Referring to FIG. 5, a holographic optical system is shown according to an alternative embodiment of the present invention.

The holographic optical system of this embodiment includes substantially the same construction as in the above mentioned first embodiment. However, it is different therefrom in that the light source 50 (not shown in FIG. 5 for the sake of simplicity) includes a laser generator which is designed to radiate three color laser beams: red (LR: wavelength=647.1 nm), green (LG: wavelength=514.5 nm), and blue (LB: wavelength=476.2 nm). A concave mirror (spherical concave mirror) 8 is arranged below the photosensitive medium 2 through index matching fluid layer 4 in drive connection with the control unit 70 through a sliding mechanism (not shown). The concave mirror 8 may alternatively be provided with a parabolic concave mirror, an elliptic concave mirror, or other suitable optical reflective elements having a preselected radius of curvature.

In operation, when a hologram is recorded, the photosensitive medium 2 is subjected to the multi-exposure in a manner wherein the laser beams LR, LB, and LG are applied sequentially to the photosensitive medium 2 at different incident angles in the same way as in the first embodiment, while between each recording process, the concave mirror 8 is displaced a preselected distance along a given path of travel in a direction which orients any of the laser beams LR, LB, and LG reflected from a given point on the concave mirror 8 to a specific point on the photosensitive medium 2 for preventing image colors during the reconstruction of the hologram from being shifted.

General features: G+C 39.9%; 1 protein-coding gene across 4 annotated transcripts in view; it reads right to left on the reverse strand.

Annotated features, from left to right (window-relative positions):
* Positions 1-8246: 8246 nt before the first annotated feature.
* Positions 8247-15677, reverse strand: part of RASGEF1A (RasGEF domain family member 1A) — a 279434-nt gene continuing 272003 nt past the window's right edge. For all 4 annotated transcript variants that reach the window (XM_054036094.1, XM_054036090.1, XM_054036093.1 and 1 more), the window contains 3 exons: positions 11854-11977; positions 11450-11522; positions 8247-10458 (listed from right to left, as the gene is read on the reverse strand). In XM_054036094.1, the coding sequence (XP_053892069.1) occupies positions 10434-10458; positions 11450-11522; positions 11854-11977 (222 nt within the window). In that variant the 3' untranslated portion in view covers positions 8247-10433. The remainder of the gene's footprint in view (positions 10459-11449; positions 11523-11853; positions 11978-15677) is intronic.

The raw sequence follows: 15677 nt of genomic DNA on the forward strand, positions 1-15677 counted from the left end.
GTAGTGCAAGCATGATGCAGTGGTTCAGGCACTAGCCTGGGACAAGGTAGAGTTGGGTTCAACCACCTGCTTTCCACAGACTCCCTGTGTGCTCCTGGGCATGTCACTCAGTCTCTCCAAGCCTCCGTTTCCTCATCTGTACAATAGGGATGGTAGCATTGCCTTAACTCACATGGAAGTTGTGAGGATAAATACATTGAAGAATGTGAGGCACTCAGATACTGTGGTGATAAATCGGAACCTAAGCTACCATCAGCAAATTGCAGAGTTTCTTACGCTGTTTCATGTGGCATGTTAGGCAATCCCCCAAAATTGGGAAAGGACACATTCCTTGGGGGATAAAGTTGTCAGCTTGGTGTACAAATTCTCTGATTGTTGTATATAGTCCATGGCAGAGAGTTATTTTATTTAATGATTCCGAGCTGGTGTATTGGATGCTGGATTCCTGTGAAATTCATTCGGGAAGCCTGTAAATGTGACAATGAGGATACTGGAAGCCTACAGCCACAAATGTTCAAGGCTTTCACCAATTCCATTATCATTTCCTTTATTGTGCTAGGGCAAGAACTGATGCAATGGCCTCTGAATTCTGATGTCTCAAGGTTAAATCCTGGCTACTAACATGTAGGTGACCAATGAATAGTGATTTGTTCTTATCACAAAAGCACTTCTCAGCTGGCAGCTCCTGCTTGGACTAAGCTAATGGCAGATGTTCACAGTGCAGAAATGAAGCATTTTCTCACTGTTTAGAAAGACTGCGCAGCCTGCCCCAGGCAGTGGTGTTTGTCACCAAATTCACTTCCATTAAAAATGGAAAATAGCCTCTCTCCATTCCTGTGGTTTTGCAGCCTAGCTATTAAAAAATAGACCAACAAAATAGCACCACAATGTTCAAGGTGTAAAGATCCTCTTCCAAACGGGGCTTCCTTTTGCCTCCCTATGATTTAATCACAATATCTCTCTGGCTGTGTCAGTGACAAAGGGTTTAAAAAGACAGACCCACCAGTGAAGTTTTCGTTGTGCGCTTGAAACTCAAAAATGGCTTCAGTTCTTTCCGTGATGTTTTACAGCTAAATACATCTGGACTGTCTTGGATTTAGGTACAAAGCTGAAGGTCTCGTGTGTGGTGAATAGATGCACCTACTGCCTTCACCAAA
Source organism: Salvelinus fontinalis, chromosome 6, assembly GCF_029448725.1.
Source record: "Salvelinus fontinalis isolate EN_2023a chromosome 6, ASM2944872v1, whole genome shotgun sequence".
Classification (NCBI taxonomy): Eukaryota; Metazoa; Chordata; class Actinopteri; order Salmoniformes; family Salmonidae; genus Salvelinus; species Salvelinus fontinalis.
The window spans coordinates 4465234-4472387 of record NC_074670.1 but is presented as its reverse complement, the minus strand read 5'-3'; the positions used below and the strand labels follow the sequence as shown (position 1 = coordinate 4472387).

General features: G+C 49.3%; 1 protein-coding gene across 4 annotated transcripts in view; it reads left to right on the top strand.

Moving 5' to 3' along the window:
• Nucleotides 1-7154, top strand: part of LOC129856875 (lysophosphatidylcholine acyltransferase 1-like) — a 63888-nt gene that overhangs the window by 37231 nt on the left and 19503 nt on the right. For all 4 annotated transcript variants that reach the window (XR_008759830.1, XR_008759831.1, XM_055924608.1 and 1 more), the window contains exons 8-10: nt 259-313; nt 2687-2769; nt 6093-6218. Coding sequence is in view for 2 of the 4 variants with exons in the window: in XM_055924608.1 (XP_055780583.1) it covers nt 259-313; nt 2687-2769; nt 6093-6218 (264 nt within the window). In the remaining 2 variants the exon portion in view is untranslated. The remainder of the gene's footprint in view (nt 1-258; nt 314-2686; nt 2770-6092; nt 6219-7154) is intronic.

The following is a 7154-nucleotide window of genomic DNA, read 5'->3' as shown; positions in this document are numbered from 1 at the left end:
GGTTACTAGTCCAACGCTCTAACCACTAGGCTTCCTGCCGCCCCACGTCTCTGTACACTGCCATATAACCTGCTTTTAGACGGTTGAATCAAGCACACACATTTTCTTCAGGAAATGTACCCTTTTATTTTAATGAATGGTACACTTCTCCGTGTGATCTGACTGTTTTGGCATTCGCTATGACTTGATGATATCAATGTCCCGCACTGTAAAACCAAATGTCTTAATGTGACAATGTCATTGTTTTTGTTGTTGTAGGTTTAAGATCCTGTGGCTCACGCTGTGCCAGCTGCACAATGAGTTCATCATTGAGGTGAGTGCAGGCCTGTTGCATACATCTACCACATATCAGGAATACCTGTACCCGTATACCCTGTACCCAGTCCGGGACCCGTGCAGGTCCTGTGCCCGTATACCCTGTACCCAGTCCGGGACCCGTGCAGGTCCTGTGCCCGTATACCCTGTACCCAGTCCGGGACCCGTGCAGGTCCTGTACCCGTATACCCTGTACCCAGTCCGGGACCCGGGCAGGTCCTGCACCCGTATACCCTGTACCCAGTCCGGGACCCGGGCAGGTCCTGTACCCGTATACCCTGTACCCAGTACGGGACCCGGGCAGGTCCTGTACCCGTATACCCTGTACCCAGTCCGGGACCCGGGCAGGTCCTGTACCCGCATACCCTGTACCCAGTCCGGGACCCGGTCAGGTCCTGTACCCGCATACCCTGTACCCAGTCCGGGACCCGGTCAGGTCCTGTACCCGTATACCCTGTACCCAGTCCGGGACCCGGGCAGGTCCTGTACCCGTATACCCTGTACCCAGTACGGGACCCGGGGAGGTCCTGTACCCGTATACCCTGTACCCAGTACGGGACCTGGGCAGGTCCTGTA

The degree of displacement of the concave mirror 8 is determined in the following manner.

As shown in FIG. 5, it is assumed that the central position of the concave mirror 8 during a first exposure process is defined at Pc, a point of intersection between a perpendicular line extending from the central point Pc and an outer surface of the photosensitive medium 2 is P0, the central thickness of the concave mirror 8 is H, reflection angles of the laser beams LR, LB, and LG at the central point P0 of the concave mirror 8, that is, re-incident angles thereof to the photosensitive medium 2 are θr, θb, and θg, and points of intersection between the reflected laser beams and the outer surface of the photosensitive medium 2 are Rp, Bp, and Gp, respectively. An integral L1 between the points P0 and Rp is determined according to the relation of L1=H·tanθr, an interval L2 between the points P0 and Bp is expressed as L2=H·tanθb, and an interval L3 between the points P0 and Gp is obtained in the relation of L3=H·tanθg.